Who's Winning the Smartphone Wars?

The short answer – Microsoft and Nokia are slipping, RIM and Apple are gaining. It’s too early to tell with Google. This shouldn’t come as a surprise to anyone.

Last week, UK-based analyst firm Canalys, released its findings on smartphone market share based on Q2 2009 unit shipments (see “Smart phones defy slowdown“). Before sharing Canalys’ findings, there are two important points to understand:

  • How market share is defined is based on the numnber of units shipped during a particular period of time, not the number of active users of a specific smartphone platform, which is the installed base. These are commonly misunderstood terms. To determine the share that any particular smartphone platform has of worldwide active smartphone users would require aggregation of data from all of the mobile network operators. Good luck with that.
  • The results of these reports are not reflective of how well a company is actually doing in terms of profit (see “A Visualized Look At The Estimated Revenues Of The Top Cell Phone Manufacturers” as an example).

Canalys covers a number of topics in their latest smartphone research, but the one topic are I want to focus on is “Global smart phone market by OS”. Which companies are shipping the largest number of plastic phones into the world is less interesting to most of us than which mobile operating systems are winning. Dell vs. HP is not as compelling as Microsoft vs. Apple, in the personal computer market. LG, Fujitsu, and Samsung, three successful handset manufacturers, generally are not fully part of the smartphone conversation as they have historically licensed smartphone operating systems from companies such as Microsoft (this trend is changing to include more diverse licensing partners and increased in-house OS development).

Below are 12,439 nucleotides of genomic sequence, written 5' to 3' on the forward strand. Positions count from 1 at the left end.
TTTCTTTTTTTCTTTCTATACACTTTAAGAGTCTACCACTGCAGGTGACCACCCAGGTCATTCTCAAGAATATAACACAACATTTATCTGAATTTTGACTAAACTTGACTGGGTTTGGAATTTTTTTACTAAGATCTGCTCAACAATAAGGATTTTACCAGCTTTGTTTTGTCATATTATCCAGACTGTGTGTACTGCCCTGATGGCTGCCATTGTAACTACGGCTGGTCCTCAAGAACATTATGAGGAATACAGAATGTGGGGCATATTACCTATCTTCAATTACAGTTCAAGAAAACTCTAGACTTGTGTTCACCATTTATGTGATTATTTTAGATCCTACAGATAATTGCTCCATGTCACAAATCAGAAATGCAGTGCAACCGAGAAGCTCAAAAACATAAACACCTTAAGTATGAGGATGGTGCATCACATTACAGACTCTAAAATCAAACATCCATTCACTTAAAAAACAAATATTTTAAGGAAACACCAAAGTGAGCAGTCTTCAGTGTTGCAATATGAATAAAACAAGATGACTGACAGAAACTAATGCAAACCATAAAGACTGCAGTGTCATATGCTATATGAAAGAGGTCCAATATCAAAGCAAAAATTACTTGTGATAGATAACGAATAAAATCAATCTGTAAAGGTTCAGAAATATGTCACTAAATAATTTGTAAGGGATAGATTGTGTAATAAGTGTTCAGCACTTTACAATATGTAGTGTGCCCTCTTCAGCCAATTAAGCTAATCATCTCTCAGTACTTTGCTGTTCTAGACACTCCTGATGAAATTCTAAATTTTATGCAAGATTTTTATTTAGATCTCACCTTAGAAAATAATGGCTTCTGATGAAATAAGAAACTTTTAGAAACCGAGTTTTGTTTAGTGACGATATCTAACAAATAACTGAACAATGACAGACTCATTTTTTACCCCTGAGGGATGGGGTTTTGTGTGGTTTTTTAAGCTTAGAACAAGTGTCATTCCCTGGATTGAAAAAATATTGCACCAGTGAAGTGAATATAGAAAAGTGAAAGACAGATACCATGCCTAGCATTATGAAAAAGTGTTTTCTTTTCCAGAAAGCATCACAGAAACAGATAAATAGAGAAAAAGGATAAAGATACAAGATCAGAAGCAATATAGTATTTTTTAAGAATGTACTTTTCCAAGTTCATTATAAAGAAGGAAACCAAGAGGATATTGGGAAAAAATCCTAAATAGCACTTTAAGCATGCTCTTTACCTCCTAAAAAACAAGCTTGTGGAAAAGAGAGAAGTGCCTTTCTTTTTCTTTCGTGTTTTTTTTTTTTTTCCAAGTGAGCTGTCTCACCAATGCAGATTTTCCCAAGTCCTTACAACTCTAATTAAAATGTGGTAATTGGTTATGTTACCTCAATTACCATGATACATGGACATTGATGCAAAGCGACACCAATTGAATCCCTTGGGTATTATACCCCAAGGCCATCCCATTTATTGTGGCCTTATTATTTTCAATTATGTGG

Symbian (Nokia) accounts for half of the smartphones shipped in Q2 2009, followed by RIM, Apple, and Microsoft. Compared to the same quarter in 2008, Symbian and Microsoft are losing smartphone market share, and RIM and Apple are gaining significantly. Apple’s growth percentage over the prior year is artifically inflated due to contraints in availability of the original iPhone just prior to the release of the iPhone 3G in Q3 2008. Minus that event, it would have been closer to RIM’s annual growth percentage.

Even though Nokia has a 50% smartphone market share right now with Symbian, I think they are the most vulnerable of all the major players covered by Canalys. Symbian is a mobile operating system struggling to be modern with a developer ecosystem that seems to be far more fractured and unmotivated when compared to the excitement I see regularly from Android, iPhone, and BlackBerry developers. Microsoft’s Windows CE and its variants have been in the market since 1996, and on smartphones for nearly a decade, yet has not been able to effectively remain competitive recently. And while Android has shipped on just over a million smartphones during the quarter, that’s still impressive considering the small number of devices that it’s currently available on, especially due to the number of pre-announced devices that wil be coming over the next few quarters.